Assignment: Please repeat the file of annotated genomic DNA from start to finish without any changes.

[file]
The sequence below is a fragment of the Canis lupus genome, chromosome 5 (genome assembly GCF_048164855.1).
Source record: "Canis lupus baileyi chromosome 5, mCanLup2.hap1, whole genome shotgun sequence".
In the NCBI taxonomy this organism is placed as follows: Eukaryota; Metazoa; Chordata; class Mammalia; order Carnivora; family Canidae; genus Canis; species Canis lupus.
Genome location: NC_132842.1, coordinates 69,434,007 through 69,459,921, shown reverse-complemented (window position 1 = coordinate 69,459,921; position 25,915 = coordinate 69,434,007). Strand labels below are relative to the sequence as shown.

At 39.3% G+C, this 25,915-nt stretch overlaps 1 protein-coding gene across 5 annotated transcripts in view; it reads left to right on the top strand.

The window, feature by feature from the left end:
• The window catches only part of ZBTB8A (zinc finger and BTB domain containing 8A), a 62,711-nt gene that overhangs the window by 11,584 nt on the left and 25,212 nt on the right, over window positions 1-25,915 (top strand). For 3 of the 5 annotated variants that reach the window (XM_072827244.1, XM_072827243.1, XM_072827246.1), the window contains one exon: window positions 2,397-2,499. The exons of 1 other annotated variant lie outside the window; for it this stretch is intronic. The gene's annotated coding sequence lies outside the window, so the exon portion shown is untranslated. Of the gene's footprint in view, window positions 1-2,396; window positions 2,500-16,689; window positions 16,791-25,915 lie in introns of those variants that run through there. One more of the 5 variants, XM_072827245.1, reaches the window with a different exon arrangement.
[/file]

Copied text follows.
The sequence below is a fragment of the Canis lupus genome, chromosome 5 (genome assembly GCF_048164855.1).
Source record: "Canis lupus baileyi chromosome 5, mCanLup2.hap1, whole genome shotgun sequence".
In the NCBI taxonomy this organism is placed as follows: Eukaryota; Metazoa; Chordata; class Mammalia; order Carnivora; family Canidae; genus Canis; species Canis lupus.
Genome location: NC_132842.1, coordinates 69,434,007 through 69,459,921, shown reverse-complemented (window position 1 = coordinate 69,459,921; position 25,915 = coordinate 69,434,007). Strand labels below are relative to the sequence as shown.

At 39.3% G+C, this 25,915-nt stretch overlaps 1 protein-coding gene across 5 annotated transcripts in view; it reads left to right on the top strand.

The window, feature by feature from the left end:
• The window catches only part of ZBTB8A (zinc finger and BTB domain containing 8A), a 62,711-nt gene that overhangs the window by 11,584 nt on the left and 25,212 nt on the right, over window positions 1-25,915 (top strand). For 3 of the 5 annotated variants that reach the window (XM_072827244.1, XM_072827243.1, XM_072827246.1), the window contains one exon: window positions 2,397-2,499. The exons of 1 other annotated variant lie outside the window; for it this stretch is intronic. The gene's annotated coding sequence lies outside the window, so the exon portion shown is untranslated. Of the gene's footprint in view, window positions 1-2,396; window positions 2,500-16,689; window positions 16,791-25,915 lie in introns of those variants that run through there. One more of the 5 variants, XM_072827245.1, reaches the window with a different exon arrangement.